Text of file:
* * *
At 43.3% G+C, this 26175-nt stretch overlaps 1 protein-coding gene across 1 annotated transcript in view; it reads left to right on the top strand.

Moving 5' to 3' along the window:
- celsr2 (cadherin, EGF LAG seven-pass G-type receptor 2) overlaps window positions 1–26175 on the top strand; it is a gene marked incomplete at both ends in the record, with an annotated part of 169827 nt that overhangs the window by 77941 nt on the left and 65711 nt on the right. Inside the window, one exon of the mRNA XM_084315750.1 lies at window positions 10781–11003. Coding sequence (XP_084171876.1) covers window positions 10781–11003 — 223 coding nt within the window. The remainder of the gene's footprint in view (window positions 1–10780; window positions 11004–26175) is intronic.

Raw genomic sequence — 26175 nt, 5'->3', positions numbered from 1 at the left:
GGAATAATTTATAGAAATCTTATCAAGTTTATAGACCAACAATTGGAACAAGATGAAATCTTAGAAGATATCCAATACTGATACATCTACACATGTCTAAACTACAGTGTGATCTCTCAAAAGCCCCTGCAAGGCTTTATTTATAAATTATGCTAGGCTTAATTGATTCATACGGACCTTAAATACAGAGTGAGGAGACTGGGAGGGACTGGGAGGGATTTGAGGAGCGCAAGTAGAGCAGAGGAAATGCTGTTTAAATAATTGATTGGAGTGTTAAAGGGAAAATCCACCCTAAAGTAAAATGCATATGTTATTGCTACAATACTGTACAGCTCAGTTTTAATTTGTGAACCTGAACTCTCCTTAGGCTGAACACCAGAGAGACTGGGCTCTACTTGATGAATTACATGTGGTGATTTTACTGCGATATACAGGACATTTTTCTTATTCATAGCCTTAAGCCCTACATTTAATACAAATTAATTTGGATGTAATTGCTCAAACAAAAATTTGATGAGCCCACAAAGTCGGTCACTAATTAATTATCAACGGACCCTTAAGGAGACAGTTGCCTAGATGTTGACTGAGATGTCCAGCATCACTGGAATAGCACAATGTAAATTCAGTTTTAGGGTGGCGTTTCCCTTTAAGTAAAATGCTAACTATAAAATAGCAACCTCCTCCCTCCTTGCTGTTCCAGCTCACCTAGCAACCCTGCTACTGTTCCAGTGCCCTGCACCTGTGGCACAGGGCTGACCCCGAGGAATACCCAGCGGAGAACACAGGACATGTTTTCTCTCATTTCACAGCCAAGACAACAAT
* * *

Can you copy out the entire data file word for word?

At 43.3% G+C, this 26175-nt stretch overlaps 1 protein-coding gene across 1 annotated transcript in view; it reads left to right on the top strand.

Moving 5' to 3' along the window:
- celsr2 (cadherin, EGF LAG seven-pass G-type receptor 2) overlaps window positions 1–26175 on the top strand; it is a gene marked incomplete at both ends in the record, with an annotated part of 169827 nt that overhangs the window by 77941 nt on the left and 65711 nt on the right. Inside the window, one exon of the mRNA XM_084315750.1 lies at window positions 10781–11003. Coding sequence (XP_084171876.1) covers window positions 10781–11003 — 223 coding nt within the window. The remainder of the gene's footprint in view (window positions 1–10780; window positions 11004–26175) is intronic.

Raw genomic sequence — 26175 nt, 5'->3', positions numbered from 1 at the left:
GGAATAATTTATAGAAATCTTATCAAGTTTATAGACCAACAATTGGAACAAGATGAAATCTTAGAAGATATCCAATACTGATACATCTACACATGTCTAAACTACAGTGTGATCTCTCAAAAGCCCCTGCAAGGCTTTATTTATAAATTATGCTAGGCTTAATTGATTCATACGGACCTTAAATACAGAGTGAGGAGACTGGGAGGGACTGGGAGGGATTTGAGGAGCGCAAGTAGAGCAGAGGAAATGCTGTTTAAATAATTGATTGGAGTGTTAAAGGGAAAATCCACCCTAAAGTAAAATGCATATGTTATTGCTACAATACTGTACAGCTCAGTTTTAATTTGTGAACCTGAACTCTCCTTAGGCTGAACACCAGAGAGACTGGGCTCTACTTGATGAATTACATGTGGTGATTTTACTGCGATATACAGGACATTTTTCTTATTCATAGCCTTAAGCCCTACATTTAATACAAATTAATTTGGATGTAATTGCTCAAACAAAAATTTGATGAGCCCACAAAGTCGGTCACTAATTAATTATCAACGGACCCTTAAGGAGACAGTTGCCTAGATGTTGACTGAGATGTCCAGCATCACTGGAATAGCACAATGTAAATTCAGTTTTAGGGTGGCGTTTCCCTTTAAGTAAAATGCTAACTATAAAATAGCAACCTCCTCCCTCCTTGCTGTTCCAGCTCACCTAGCAACCCTGCTACTGTTCCAGTGCCCTGCACCTGTGGCACAGGGCTGACCCCGAGGAATACCCAGCGGAGAACACAGGACATGTTTTCTCTCATTTCACAGCCAAGACAACAAT